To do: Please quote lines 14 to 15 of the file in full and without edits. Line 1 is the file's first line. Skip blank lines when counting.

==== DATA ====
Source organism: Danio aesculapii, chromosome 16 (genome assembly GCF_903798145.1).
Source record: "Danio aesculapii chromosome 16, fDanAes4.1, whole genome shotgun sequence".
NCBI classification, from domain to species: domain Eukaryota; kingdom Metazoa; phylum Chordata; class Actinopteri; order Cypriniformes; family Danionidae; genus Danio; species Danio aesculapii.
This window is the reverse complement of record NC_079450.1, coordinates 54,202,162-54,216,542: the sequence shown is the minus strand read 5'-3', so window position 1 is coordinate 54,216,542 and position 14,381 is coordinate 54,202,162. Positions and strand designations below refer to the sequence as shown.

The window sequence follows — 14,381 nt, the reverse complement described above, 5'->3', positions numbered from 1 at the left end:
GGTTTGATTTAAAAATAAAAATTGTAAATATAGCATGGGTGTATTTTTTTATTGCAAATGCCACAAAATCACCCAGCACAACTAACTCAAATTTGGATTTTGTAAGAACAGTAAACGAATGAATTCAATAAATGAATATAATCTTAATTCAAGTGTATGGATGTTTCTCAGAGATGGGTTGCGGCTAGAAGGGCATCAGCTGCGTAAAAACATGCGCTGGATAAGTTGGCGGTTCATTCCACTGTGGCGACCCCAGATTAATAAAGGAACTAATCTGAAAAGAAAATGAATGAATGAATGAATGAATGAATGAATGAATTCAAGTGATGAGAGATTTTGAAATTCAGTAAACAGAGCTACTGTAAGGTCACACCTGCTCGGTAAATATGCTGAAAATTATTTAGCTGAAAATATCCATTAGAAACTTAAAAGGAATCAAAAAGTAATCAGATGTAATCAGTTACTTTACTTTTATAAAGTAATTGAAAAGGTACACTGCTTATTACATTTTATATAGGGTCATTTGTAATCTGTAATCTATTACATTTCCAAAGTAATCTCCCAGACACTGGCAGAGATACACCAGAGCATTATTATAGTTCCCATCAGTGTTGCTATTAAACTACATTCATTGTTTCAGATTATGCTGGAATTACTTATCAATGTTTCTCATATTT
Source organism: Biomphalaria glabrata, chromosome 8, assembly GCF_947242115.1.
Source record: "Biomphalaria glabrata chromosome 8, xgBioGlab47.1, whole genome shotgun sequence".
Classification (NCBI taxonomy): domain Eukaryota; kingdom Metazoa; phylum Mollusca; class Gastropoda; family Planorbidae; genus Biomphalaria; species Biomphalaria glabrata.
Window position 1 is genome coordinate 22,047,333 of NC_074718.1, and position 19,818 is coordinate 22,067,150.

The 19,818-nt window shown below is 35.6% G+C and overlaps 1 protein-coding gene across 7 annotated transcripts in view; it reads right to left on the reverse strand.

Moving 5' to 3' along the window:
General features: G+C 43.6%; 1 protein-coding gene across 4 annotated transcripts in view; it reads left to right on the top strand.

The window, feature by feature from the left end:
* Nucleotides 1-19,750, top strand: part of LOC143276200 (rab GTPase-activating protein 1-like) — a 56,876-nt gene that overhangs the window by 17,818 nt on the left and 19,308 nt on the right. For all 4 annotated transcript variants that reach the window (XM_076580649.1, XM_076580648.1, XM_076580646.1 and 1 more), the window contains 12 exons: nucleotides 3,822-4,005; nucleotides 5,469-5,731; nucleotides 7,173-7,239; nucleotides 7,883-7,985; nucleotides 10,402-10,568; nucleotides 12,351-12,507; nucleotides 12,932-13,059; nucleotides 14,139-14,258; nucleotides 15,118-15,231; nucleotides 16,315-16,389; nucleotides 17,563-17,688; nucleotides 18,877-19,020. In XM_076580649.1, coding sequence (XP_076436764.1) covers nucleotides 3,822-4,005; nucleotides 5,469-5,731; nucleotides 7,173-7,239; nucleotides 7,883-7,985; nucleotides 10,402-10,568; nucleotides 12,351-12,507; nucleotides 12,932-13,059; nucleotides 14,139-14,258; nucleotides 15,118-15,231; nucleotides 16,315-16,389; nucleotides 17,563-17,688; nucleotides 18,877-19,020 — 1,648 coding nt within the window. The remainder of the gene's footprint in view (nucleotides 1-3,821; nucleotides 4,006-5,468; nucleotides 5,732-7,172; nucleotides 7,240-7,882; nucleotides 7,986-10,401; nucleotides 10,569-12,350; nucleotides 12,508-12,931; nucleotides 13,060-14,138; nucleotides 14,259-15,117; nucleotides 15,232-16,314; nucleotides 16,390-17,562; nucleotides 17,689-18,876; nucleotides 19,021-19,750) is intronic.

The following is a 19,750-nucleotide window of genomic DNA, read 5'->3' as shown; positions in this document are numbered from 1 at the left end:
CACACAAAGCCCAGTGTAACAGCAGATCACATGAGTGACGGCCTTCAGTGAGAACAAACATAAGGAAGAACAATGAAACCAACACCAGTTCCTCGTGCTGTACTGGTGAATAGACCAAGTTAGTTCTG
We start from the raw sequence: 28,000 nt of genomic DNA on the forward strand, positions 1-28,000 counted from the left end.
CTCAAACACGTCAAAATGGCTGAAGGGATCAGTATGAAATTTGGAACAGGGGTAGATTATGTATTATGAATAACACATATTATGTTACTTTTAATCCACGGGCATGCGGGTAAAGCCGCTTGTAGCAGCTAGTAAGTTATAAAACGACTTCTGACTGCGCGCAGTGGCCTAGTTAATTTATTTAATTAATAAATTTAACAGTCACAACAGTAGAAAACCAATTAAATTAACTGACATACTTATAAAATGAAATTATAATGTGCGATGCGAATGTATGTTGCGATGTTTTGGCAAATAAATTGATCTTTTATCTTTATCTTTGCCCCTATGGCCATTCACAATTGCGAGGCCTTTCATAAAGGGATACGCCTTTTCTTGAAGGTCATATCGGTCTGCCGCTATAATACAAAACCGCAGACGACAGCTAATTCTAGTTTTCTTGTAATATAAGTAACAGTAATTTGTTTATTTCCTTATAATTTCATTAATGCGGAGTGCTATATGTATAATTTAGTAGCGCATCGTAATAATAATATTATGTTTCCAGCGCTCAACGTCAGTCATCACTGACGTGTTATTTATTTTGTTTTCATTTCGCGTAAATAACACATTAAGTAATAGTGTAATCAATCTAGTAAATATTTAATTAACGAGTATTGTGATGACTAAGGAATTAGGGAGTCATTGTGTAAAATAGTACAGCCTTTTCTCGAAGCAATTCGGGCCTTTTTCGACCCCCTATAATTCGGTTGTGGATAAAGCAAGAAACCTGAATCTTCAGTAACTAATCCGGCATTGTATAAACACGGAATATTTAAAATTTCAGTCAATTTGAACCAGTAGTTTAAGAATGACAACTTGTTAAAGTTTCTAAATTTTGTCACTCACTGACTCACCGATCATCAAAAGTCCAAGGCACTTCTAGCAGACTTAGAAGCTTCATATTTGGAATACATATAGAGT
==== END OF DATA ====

The window, feature by feature from the left end:
* Nucleotides 1-19,750, top strand: part of LOC143276200 (rab GTPase-activating protein 1-like) — a 56,876-nt gene that overhangs the window by 17,818 nt on the left and 19,308 nt on the right. For all 4 annotated transcript variants that reach the window (XM_076580649.1, XM_076580648.1, XM_076580646.1 and 1 more), the window contains 12 exons: nucleotides 3,822-4,005; nucleotides 5,469-5,731; nucleotides 7,173-7,239; nucleotides 7,883-7,985; nucleotides 10,402-10,568; nucleotides 12,351-12,507; nucleotides 12,932-13,059; nucleotides 14,139-14,258; nucleotides 15,118-15,231; nucleotides 16,315-16,389; nucleotides 17,563-17,688; nucleotides 18,877-19,020. In XM_076580649.1, coding sequence (XP_076436764.1) covers nucleotides 3,822-4,005; nucleotides 5,469-5,731; nucleotides 7,173-7,239; nucleotides 7,883-7,985; nucleotides 10,402-10,568; nucleotides 12,351-12,507; nucleotides 12,932-13,059; nucleotides 14,139-14,258; nucleotides 15,118-15,231; nucleotides 16,315-16,389; nucleotides 17,563-17,688; nucleotides 18,877-19,020 — 1,648 coding nt within the window. The remainder of the gene's footprint in view (nucleotides 1-3,821; nucleotides 4,006-5,468; nucleotides 5,732-7,172; nucleotides 7,240-7,882; nucleotides 7,986-10,401; nucleotides 10,569-12,350; nucleotides 12,508-12,931; nucleotides 13,060-14,138; nucleotides 14,259-15,117; nucleotides 15,232-16,314; nucleotides 16,390-17,562; nucleotides 17,689-18,876; nucleotides 19,021-19,750) is intronic.